The Perelman Jewish Day School board has unilaterally withdrawn its recognition of the union which has represented their teachers without interruption since 1976 and refuses to negotiate a new collective bargaining agreement.
Philadelphia Jewish Labor Committee stands firmly with the teachers, their union and the parents and community leaders who have reached out to us as the board violates the rights of the school's teachers to bargain collectively.
Although the school claims a religious exception to the relevant labor laws, it is the teachers' concerns which are in alignment with tenets of Conservative Judaism. By dismantling the union and denying employees the power of collective bargaining, the Perelman Jewish Day School is acting in opposition both to major halakhic authorities and to the official position of the Conservative Movement. In 2008, the Conservative Movement's Committee on Jewish Law and Standards passed a teshuvah (legal position) which obliges institutions affiliated with the movement to comply with a series of Jewish labor laws. Among these, employers must pay a living wage and "may not interfere in any way with organizing drives."
Janet Yellen (center) watching a welding student yesterday as she toured City Colleges of Chicago, College to Careers Program in Advanced Manufacturing. (John Gress/Reuters)
And she is Jewish too!
— by Elanna Cahn
Janet L. Yellen took office as Chair of the Board of Governors of the Federal Reserve System on February 3, 2014, for a four-year term ending February 3, 2018. Dr. Yellen also serves as Chairman of the Federal Open Market Committee, the System's principal monetary policy-making body. Prior to her appointment as Chair, Dr. Yellen served as Vice Chair of the Board of Governors, taking office in October 2010, when she simultaneously began a 14-year term as a member of the Board that will expire January 31, 2024.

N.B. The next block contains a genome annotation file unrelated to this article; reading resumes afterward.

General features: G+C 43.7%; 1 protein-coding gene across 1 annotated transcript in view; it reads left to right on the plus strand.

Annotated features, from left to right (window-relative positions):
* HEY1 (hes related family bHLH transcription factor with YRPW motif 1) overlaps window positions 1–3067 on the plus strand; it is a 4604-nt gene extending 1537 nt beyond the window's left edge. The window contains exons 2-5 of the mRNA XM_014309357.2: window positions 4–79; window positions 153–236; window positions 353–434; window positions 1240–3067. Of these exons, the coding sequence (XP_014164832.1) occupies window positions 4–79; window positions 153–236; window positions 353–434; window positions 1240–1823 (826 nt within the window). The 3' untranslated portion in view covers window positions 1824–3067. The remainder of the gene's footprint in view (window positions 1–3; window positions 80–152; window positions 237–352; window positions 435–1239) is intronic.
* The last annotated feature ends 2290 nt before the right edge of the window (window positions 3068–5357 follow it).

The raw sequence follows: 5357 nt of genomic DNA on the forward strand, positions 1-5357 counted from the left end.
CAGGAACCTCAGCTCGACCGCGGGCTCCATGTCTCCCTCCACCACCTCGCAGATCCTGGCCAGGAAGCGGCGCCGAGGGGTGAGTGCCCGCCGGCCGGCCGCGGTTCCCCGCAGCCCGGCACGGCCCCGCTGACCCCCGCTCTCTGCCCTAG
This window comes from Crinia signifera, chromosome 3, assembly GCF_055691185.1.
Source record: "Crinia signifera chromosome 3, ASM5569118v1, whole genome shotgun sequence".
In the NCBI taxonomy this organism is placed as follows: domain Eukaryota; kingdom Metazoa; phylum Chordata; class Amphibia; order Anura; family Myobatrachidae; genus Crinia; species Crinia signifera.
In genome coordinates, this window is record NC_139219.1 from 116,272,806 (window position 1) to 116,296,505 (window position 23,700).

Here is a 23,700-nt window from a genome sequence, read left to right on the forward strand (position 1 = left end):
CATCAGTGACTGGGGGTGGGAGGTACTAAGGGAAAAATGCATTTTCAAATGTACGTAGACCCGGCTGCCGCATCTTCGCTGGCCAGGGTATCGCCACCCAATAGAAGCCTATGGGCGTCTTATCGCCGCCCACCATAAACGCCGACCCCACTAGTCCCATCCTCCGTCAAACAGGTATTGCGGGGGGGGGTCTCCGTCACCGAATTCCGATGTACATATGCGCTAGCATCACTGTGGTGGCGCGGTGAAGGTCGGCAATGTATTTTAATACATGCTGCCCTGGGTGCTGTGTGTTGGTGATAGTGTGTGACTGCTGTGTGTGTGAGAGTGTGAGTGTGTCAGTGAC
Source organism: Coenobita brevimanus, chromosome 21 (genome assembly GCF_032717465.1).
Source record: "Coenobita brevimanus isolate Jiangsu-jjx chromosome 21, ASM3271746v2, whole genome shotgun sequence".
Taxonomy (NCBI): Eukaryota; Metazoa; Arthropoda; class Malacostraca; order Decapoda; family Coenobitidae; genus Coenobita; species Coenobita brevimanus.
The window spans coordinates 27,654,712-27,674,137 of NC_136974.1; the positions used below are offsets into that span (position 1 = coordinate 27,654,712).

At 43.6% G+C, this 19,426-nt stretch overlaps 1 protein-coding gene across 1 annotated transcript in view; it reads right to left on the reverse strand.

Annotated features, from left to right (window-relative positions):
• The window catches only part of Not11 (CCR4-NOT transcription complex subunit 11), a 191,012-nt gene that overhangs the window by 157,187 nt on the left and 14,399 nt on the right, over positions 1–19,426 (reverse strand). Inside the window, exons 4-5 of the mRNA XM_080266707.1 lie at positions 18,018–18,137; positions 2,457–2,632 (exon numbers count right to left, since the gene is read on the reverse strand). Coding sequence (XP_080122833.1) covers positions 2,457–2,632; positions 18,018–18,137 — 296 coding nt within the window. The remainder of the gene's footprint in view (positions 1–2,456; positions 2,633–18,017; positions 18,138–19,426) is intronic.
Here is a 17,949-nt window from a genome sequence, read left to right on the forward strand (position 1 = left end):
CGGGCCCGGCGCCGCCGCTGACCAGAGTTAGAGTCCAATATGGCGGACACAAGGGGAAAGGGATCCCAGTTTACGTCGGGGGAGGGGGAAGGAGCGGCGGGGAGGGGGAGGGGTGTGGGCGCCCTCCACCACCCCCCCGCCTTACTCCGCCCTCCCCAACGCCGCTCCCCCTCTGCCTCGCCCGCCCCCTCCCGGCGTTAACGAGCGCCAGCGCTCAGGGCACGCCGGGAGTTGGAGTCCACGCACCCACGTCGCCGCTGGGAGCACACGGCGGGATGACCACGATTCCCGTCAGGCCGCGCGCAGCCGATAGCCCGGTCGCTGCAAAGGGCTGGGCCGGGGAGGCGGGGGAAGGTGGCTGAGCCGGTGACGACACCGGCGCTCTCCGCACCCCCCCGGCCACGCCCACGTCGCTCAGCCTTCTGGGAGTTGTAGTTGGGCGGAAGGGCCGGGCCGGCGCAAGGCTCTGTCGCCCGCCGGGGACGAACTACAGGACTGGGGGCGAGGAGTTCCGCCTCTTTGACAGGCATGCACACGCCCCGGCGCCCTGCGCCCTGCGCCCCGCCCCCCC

Dr. Yellen is Professor Emeritus at the University of California at Berkeley where she was the Eugene E. and Catherine M. Trefethen Professor of Business and Professor of Economics and has been a faculty member since 1980.
Yesterday, March 31, was the last day of open enrollment for the Affordable Care Act (a.k.a. "Obamacare"). Those who have begun the signup process have two weeks to complete the process. Everyone else must now wait until November 15 to sign up unless they are eligible for Medicaid or CHIP, or experience a "qualifying life event."
Typical qualifying life events include: moving out of state, certain changes in income, getting married or divorced, or having a baby.
Also, those who were unable to apply due to factors beyond their control (e.g. "Natural disasters. Domestic abuse. Website malfunctions. Errors by insurance companies. Mistakes by application counselors." etc.) can call 1-800-318-2596 and explain their situation in order to get a 60-day extension.
Many people procrastinated and had to rush in order to avoid a financial penalty and be covered before January 2015.
In states across the nation — red and blue — people lined up to apply for health insurance in person, call centers were swamped, and the healthcare.gov website buckled under the unprecedented load. The photos shown here give a flavor of what this looked like.
Former Army Ranger Kevin Strouse was named last May as the The Democratic Congressional Campaign Committee (DCCC) "jumpstart candidate" to take on Republican incumbent Mike Fitzpatrick in PA-8.
However, this month his name was absent from the DCCC biennial Red to Blue program highlighting the congressional districts they hope to pick up and naming the candidates they have recruited.
PA-8 Candidates: Democratic challengers Shaughnessy Naughton and Kevin Strouse and Republican incumbent Mike Fitzpatrick.